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Use of Metformin in Type 1's

Posted: Sunday, February 14, 2010

Metformin reduces insulin-dose requirement in Type 1 diabetes. As adding metformin to insulin therapy has been advocated in Type 1 diabetes, researchers at the Universities of Dundee and Aberdeen, U.K., conducted a systematic review of published clinical trials and clinical trial databases to assess the effects on HbA1c, weight, insulin-dose requirement and adverse effects.

Researchers constructed evidence tables and fitted a fixed-effects model (inverse variance method) in order to assess heterogeneity between studies and give a crude measure of each overall treatment effect. 

The results showed that of 197 studies identified, nine involved randomization with informed consent of patients with Type 1 diabetes to metformin (vs placebo or comparator) in either a parallel or crossover design for at least 1 week. Marked heterogeneity in study design, drug dose, age of participants and length of follow-up was noted. Metformin was associated with reductions in: (1) insulin-dose requirement (5.7–10.1 U/day in six of seven studies); (2) HbA1c (0.6–0.9% in four of seven studies); (3) weight (1.7–6.0 kg in three of six studies); and (4) total cholesterol (0.3–0.41 mmol/l in three of seven studies).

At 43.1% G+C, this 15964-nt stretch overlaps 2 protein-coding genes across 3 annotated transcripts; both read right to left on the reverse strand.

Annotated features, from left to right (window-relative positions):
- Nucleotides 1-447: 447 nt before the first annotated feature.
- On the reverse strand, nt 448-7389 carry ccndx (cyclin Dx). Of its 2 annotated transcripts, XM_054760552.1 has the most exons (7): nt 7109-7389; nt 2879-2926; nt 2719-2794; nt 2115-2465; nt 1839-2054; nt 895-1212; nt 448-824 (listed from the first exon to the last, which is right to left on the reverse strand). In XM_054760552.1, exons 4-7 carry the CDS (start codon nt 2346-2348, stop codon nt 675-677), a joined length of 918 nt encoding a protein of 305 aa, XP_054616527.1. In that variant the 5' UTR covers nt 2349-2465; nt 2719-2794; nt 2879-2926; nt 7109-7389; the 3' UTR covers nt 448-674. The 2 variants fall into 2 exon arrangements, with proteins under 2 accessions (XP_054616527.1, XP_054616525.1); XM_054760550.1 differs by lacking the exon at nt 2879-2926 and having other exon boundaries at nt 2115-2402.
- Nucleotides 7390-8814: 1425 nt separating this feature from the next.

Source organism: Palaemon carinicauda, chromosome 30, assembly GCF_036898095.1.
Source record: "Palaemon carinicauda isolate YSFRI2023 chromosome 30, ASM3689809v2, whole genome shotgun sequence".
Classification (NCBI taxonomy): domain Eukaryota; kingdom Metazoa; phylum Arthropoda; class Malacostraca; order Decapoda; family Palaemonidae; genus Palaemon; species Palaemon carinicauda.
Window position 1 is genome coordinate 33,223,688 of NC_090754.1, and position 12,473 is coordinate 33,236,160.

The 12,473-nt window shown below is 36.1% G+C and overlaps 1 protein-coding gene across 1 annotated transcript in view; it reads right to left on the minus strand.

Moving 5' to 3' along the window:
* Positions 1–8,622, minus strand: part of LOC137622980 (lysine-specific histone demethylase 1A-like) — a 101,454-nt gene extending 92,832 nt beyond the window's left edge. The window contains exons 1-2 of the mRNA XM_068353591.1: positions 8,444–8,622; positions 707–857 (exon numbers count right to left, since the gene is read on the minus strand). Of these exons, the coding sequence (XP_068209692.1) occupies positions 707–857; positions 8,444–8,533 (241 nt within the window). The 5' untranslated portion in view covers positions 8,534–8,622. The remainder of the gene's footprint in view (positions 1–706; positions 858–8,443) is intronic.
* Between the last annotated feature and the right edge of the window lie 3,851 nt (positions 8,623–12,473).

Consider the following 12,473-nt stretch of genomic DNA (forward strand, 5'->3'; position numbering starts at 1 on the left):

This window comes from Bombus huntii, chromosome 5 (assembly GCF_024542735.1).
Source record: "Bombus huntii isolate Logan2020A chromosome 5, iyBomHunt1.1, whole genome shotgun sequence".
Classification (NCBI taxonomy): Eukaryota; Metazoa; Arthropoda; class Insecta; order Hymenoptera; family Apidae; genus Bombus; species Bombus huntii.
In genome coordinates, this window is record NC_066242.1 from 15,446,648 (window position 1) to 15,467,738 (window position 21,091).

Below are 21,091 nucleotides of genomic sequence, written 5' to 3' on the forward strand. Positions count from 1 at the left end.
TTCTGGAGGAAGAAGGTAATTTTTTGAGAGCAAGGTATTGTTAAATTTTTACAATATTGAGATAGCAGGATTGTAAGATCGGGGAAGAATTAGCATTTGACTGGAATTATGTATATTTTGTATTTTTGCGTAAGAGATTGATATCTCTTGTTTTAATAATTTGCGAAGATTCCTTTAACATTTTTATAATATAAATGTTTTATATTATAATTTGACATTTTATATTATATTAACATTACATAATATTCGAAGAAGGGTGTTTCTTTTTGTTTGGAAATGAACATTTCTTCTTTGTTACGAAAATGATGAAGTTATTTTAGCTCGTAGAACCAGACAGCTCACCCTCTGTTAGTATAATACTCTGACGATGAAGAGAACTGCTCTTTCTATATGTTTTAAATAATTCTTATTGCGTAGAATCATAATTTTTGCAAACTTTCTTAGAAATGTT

Metformin was well tolerated, albeit with a trend towards increased hypoglycemia. Formal estimates of combined effects from the five trials which reported appropriate data indicated a significant reduction in insulin dose (6.6 U/day) but no significant reduction in HbA1c (absolute reduction 0.11%). No reported trials included cardiovascular outcomes.

From the results it was concluded that Metformin reduces insulin-dose requirement in Type 1 diabetes but it is unclear whether this is sustained beyond 1 year and whether there are benefits for cardiovascular and other key clinical outcomes.

Source: Diabetes In Control: Diabetologia on-line, Jan 8, 2010 DOI 10.1007/s00125-009-1636-9

 
 
 
 
 
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